Playing For The Prodigal

I’m not sure how helpful this post will be. It’s not even something that I do intentionally anymore. But maybe, somewhere out there, this will help someone out.

Every church has prodigals; people who once professed Christ and dwelled with us in community but who are now wandering, rebellious, and living wild in the world. Several years ago I was leading worship at a church where I did not have a long history, but almost weekly I would hear someone mention a prodigal son or daughter of the church who had “popped in” out of nowhere. Some of them stayed, some of them did not. After a while I realized two things. First, for whatever reason, in that season of the church’s life there was a returning generation of those who had wandered. I didn’t know why or how long it had been happening or it would last, only that it was going on. The second thing I realized is that not every prodigal was being recognized. If this many were being noticed (and hopefully embraced and ministered to) how many more were slipping in and out (it was a fairly large church).

My response to these two realization was simple: play to the prodigals. Every week, whether it was a Sunday morning, or Wednesday night, if I was leading worship, I made sure to put at least one song from 5-10 years earlier in the churches life in the set list. This would be a counter intuitive move in many churches. Why would you go “backwards”? The reason was simple, if these folks were coming in, and honestly seeking, let’s minister to them in song where they are at? So I made some assumptions. My first assumption was that there was a prodigal in the worship service. The church was around 30 years old, but my next assumption was that most of this wave of prodigals had been gone from the church for 5-10 years. Those who’d been gone less time would already know many of the newer songs, and for those who had been gone for over a decade, the church would be so different that it was like they hadn’t been here before.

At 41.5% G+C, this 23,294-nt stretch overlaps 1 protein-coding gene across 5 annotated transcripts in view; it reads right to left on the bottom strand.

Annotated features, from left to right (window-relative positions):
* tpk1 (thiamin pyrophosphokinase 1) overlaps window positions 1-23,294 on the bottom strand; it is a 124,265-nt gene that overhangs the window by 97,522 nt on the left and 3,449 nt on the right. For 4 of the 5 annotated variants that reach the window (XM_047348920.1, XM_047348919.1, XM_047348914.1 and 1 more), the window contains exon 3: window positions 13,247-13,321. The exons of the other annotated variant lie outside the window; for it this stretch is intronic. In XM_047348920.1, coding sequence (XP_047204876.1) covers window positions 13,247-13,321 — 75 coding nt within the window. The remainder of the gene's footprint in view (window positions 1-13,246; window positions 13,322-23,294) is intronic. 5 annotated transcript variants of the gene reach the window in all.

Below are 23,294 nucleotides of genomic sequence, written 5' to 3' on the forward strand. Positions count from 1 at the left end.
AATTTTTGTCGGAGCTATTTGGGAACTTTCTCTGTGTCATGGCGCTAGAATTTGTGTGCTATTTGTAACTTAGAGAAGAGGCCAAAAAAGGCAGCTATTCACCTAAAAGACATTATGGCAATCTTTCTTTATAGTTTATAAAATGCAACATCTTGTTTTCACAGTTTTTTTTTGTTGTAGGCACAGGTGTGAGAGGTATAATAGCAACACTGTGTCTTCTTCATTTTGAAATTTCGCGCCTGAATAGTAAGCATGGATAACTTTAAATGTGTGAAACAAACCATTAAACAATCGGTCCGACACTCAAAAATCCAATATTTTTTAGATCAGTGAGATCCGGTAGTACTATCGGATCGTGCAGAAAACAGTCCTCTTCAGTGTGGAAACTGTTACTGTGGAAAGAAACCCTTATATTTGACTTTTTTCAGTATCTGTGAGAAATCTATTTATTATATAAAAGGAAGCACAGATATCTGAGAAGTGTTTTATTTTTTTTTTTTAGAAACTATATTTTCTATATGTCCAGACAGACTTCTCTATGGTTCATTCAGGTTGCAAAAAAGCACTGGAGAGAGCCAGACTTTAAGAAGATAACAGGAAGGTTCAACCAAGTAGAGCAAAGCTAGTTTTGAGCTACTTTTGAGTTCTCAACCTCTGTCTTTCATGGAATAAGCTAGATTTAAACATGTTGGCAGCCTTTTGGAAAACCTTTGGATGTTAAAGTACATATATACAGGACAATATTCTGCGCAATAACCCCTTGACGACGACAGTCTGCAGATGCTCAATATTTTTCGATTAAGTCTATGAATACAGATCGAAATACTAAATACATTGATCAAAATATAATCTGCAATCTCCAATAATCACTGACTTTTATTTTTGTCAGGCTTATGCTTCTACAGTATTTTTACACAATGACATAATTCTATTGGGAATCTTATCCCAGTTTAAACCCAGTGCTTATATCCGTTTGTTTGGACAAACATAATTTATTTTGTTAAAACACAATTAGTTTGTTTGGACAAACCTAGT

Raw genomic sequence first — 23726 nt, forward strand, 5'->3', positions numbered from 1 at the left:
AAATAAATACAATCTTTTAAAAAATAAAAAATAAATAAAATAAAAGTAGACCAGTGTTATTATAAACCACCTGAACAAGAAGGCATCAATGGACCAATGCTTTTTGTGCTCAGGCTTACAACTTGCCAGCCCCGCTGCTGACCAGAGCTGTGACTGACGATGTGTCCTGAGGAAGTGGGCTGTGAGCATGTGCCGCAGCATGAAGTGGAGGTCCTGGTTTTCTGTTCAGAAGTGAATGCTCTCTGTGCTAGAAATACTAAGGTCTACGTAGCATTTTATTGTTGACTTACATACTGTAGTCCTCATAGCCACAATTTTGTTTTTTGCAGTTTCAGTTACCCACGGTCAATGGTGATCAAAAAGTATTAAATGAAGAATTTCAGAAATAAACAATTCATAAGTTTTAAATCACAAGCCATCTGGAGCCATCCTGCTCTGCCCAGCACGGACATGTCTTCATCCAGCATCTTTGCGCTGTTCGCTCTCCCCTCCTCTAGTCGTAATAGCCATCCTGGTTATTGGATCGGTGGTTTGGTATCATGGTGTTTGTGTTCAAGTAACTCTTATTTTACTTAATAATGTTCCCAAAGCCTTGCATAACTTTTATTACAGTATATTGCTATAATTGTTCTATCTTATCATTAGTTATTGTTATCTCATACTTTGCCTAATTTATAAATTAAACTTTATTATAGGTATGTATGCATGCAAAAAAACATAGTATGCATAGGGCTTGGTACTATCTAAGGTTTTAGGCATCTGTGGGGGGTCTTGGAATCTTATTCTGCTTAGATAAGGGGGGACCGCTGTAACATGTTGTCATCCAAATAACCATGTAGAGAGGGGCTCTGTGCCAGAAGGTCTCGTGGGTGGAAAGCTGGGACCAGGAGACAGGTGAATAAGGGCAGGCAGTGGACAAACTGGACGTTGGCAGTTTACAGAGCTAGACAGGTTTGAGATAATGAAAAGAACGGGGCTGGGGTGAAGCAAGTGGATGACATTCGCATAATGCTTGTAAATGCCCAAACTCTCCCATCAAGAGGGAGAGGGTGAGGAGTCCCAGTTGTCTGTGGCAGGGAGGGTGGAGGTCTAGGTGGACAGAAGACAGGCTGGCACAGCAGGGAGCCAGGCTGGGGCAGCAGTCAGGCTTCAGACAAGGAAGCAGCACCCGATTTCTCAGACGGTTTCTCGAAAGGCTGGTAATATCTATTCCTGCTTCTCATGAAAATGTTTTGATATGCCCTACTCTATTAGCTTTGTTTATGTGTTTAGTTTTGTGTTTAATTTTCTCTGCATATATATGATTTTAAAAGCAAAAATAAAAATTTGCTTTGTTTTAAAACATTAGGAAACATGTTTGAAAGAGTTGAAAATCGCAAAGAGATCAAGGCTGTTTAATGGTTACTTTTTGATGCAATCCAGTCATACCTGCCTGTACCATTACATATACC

So assuming there was at least one prodigal son or daughter of the church there every service, and assuming a certain time frame they came from I began to put at least one song from that time frame in my worship set lists. Every time.

I have no idea what the results were. No body came up to me with a testimony about how they had been wandering and the song I lead had spoken to them. But yet it was something I felt strongly that I should do.

What I think this speaks to is things that all of us worship leaders should work to achieve and maintain:

-Be sensitive to what the Holy Spirit is speaking to your heart

-Be sensitive to what the Holy Spirit is speaking to your brain

-Be sensitive to what’s going on in your church as a whole

-Be sensitive to who is in the crowd you lead in worship

-Be sensitive to the season your church is in

Like I said, I don’t intentionally pick my set lists this way now. I’m not sure who this will help, but I wanted to share something that God lead me to do once because it was kind of a unique thing. What unique thing is the Spirit leading you to do to point people to Jesus?

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